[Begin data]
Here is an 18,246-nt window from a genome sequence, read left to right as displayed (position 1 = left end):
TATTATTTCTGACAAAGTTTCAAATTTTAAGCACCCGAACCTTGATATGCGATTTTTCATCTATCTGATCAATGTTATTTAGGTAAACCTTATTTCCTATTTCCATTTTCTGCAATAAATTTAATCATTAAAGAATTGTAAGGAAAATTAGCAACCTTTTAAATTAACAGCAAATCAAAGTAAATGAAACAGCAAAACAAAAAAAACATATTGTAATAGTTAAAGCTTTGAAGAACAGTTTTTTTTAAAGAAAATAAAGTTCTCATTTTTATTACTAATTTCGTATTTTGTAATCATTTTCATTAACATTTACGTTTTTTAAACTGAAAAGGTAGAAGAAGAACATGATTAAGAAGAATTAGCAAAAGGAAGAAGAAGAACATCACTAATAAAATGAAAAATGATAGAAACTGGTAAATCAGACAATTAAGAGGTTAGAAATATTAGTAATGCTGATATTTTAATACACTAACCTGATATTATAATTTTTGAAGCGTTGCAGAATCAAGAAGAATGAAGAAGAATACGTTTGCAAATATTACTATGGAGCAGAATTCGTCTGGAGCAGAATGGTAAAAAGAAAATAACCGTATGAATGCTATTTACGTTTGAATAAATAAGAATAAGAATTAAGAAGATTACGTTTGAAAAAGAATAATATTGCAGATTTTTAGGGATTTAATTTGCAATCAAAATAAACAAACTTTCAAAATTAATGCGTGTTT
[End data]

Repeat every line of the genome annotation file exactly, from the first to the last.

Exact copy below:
Here is an 18,246-nt window from a genome sequence, read left to right as displayed (position 1 = left end):
TATTATTTCTGACAAAGTTTCAAATTTTAAGCACCCGAACCTTGATATGCGATTTTTCATCTATCTGATCAATGTTATTTAGGTAAACCTTATTTCCTATTTCCATTTTCTGCAATAAATTTAATCATTAAAGAATTGTAAGGAAAATTAGCAACCTTTTAAATTAACAGCAAATCAAAGTAAATGAAACAGCAAAACAAAAAAAACATATTGTAATAGTTAAAGCTTTGAAGAACAGTTTTTTTTAAAGAAAATAAAGTTCTCATTTTTATTACTAATTTCGTATTTTGTAATCATTTTCATTAACATTTACGTTTTTTAAACTGAAAAGGTAGAAGAAGAACATGATTAAGAAGAATTAGCAAAAGGAAGAAGAAGAACATCACTAATAAAATGAAAAATGATAGAAACTGGTAAATCAGACAATTAAGAGGTTAGAAATATTAGTAATGCTGATATTTTAATACACTAACCTGATATTATAATTTTTGAAGCGTTGCAGAATCAAGAAGAATGAAGAAGAATACGTTTGCAAATATTACTATGGAGCAGAATTCGTCTGGAGCAGAATGGTAAAAAGAAAATAACCGTATGAATGCTATTTACGTTTGAATAAATAAGAATAAGAATTAAGAAGATTACGTTTGAAAAAGAATAATATTGCAGATTTTTAGGGATTTAATTTGCAATCAAAATAAACAAACTTTCAAAATTAATGCGTGTTT